Stuck in the Middle with You: Wilmer Flores

With regards to shortstop, no two words have produced more fan discontent this offseason than perhaps those of Wilmer Flores. When Sandy Alderson pairs them together in the same sentence with Opening Day, anxiety levels skyrocket.

Nevertheless, Sandy Alderson began preparing the fan base for that very scenario when he said the probability that Flores starts the season at short is pretty high.

I share my fellow fans’ displeasure with the overall situation, but feel too much vitriol is being personally directed at Wilmer Flores. That’s unfair to the 23-year old. I’m sure much of the backlash can be chalked up to otherwise innocuous sports-slang vernacular, while some I feel is just displaced anger.

Before criticizing Wilmer’s shortcomings as a shortstop, I first consider what might have brought this situation about.

Everyone has their own timeline as to when this problem at shortstop started, their own version of the root cause, and what to do about it.

Some date this dilemma back to ownership’s failure to retain Jose Reyes. In my opinion, they clearly made an executive decision not to re-sign Reyes, and with that knowledge, prevented Sandy Alderson from making a trade that could have at least included a potential replacement, in order to protect their falling gate receipts.

Enter Ruben Tejada; the beleaguered shortstop was tendered a contract by the Mets, so that continues to make him irritatingly topical.

He did well in 2011 as an understudy, and quickly soothed many fans suffering from post-Reyes stress disorder with a fine follow-up season as the starter in 2012. Beginning in 2013, his game fell off the table like a 12-to-6 curveball. The most popular reasons are poor conditioning, poor attitude, and cowering under Terry Collins.

At this point, is anyone even remotely curious as to whether Ruben Tejada can regain his offensive production of two short years ago?

Tejada’s poor play over the last two seasons has created the need for another replacement at short.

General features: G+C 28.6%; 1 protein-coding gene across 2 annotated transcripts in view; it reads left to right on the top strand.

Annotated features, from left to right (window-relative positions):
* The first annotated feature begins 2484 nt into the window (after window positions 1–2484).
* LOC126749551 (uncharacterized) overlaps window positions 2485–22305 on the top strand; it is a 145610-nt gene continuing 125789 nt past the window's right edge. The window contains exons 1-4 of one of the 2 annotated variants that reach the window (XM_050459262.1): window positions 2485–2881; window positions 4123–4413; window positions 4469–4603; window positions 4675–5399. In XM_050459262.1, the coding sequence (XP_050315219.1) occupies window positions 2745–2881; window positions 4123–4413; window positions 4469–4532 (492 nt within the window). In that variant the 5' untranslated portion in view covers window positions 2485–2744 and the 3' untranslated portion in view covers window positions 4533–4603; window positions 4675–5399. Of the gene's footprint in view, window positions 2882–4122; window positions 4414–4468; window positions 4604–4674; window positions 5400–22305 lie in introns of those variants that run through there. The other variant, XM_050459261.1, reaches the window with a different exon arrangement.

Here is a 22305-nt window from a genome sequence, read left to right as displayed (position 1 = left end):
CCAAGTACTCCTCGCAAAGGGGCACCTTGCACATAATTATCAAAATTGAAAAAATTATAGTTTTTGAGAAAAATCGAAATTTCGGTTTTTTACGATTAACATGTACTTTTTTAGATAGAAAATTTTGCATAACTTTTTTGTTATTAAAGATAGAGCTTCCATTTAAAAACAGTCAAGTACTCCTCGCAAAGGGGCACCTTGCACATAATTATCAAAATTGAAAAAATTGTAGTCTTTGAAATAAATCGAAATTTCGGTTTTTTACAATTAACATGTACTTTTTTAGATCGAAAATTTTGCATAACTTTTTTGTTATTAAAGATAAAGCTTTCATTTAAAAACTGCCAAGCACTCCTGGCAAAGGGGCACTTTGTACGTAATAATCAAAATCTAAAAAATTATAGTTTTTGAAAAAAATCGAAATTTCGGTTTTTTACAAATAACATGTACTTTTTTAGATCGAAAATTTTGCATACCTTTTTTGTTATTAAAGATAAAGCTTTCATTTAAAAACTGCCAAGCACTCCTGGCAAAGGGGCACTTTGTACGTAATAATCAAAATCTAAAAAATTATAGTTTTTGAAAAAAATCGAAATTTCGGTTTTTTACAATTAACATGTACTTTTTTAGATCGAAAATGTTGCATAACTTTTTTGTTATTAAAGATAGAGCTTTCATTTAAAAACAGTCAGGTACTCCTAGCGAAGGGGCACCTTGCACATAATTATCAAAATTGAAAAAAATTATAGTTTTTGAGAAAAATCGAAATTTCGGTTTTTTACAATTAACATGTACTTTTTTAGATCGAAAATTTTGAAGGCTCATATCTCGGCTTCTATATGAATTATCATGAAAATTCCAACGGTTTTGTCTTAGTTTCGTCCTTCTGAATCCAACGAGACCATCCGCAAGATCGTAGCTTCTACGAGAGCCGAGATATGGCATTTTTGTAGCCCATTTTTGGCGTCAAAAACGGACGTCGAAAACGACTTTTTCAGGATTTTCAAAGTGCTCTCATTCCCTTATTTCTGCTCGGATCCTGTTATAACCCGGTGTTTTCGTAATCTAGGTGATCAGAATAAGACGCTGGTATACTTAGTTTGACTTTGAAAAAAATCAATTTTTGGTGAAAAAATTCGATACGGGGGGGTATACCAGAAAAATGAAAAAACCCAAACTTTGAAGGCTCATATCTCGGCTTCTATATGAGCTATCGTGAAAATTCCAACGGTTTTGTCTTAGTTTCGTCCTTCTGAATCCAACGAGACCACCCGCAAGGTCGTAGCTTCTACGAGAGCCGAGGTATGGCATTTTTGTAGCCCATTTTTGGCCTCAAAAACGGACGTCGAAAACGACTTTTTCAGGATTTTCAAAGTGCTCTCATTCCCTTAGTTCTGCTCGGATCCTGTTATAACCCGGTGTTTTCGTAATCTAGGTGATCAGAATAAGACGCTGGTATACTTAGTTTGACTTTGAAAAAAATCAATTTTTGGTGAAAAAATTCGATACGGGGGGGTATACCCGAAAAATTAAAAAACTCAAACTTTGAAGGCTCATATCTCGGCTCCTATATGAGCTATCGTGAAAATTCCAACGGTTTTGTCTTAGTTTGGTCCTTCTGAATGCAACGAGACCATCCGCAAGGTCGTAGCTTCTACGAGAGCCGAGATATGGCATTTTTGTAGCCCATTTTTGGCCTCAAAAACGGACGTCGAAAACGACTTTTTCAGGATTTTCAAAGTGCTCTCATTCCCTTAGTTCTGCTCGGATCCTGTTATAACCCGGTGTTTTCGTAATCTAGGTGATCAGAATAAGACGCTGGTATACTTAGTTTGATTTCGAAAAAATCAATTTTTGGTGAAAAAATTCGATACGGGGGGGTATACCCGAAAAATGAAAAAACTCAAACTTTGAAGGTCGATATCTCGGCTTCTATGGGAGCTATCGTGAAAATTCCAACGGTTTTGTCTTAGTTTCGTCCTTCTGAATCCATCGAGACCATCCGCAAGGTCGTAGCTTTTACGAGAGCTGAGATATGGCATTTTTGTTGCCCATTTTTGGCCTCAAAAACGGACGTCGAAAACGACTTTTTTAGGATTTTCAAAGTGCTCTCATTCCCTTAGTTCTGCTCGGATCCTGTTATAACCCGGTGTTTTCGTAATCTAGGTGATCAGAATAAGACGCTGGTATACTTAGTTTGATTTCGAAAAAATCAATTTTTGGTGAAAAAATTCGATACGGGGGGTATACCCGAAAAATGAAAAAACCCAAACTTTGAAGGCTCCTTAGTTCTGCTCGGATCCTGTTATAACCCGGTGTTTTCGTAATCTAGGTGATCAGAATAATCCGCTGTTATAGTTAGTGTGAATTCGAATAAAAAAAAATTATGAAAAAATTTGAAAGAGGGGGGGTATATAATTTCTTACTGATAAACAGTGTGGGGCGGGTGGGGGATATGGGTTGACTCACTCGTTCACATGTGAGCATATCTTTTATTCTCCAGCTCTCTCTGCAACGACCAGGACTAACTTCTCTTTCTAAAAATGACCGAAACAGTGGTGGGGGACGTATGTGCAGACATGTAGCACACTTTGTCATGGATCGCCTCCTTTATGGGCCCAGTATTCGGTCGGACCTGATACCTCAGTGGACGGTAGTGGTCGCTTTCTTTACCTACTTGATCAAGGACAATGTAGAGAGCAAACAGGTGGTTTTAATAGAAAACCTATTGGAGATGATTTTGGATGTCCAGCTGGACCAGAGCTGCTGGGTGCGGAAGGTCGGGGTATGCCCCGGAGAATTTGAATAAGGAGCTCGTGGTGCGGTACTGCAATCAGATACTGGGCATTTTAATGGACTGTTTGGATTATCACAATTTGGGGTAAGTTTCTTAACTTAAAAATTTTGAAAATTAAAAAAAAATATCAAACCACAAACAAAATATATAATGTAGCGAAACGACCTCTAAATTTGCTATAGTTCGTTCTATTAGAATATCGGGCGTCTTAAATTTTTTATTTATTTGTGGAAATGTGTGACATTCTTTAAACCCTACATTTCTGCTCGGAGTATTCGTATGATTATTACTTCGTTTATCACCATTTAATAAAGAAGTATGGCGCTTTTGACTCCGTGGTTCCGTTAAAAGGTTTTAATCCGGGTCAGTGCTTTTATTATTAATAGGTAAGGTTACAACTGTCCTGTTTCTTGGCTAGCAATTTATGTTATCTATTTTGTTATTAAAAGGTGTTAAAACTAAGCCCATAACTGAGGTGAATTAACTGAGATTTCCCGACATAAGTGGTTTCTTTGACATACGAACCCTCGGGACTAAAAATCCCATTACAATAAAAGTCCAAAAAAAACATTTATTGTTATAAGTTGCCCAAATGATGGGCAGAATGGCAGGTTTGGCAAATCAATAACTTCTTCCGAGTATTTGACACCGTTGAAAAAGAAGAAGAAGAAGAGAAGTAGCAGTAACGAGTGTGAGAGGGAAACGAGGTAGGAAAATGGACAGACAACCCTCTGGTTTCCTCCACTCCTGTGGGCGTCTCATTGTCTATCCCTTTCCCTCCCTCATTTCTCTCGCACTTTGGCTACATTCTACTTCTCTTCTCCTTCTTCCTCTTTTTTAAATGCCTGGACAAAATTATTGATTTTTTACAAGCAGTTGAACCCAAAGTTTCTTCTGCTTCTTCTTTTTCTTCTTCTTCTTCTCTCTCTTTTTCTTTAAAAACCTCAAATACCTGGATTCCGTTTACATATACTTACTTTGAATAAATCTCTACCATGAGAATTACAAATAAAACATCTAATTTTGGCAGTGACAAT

Sandy Alderson made a tepid inquiry into free agent Jhonny Peralta last year, and had a seemingly inconsequential chat with Scott Boras this year (which sparked rumors of Stephen Drew), but has so far engaged in no other free agent discussions about any shortstopst. Some of Sandy Alderson’s disinterest with this year’s market stems from his own standard (frugal) operating procedure, but in his defense, also from a thin selection.

The team also failed to submit a bid for Korean League shortstop Jung-ho Kang, who most clubs feel will have trouble staying at shortstop in the majors.

Any mention of money, however, must once again include the Wilpons. To a large extent, much of this shortstop dilemma stems from their continuing financial straits.

Whatever your opinion of the contract Jhonny Peralta signed with St. Louis, the Cardinals are one of the last clubs you would accuse of wonton spending. That said, if this ownership were operating in the black, perhaps they do not even blink an eye at Peralta’s demands. However, in the post-Madoff era, we know that not to be the case. Sandy Alderson instantly took the club out of the running after learning of Peralta’s asking price.

Even on the trade front, ownership’s situation no doubt factors into any potential Troy Tulowitzki considerations.

We recently learned Sandy Alderson has been talking with Colorado since the summer. However, striking a deal to bring the Rockies star to Flushing is still being characterized as slim, which is fine by me. Staying away from a shortstop with a potentially compromised hip who is due $114 million through 2020 (plus a $4 million buyout in 2021) is probably the prudent thing to do.

In eight full seasons, Tulowitzki has only exceeded 150 games played twice, with the last time coming in 2009. In five other seasons, he only managed 126 games played or less. Therefore, in this particular situation I’d rather the Mets hoard their young pitching.

On yet another level, even the Mets minor league system is still unprepared to yield a quality alternative at short.

If the situation has you up in arms, then the following comparisons are sure to infuriate you.

First, let’s establish that Wilmer Flores only has 51 major league games and 443.1 innings of experience at shortstop. He had 193 total chances in 2014 and committed four errors. The sample size is very small, but that’s all there is to work with.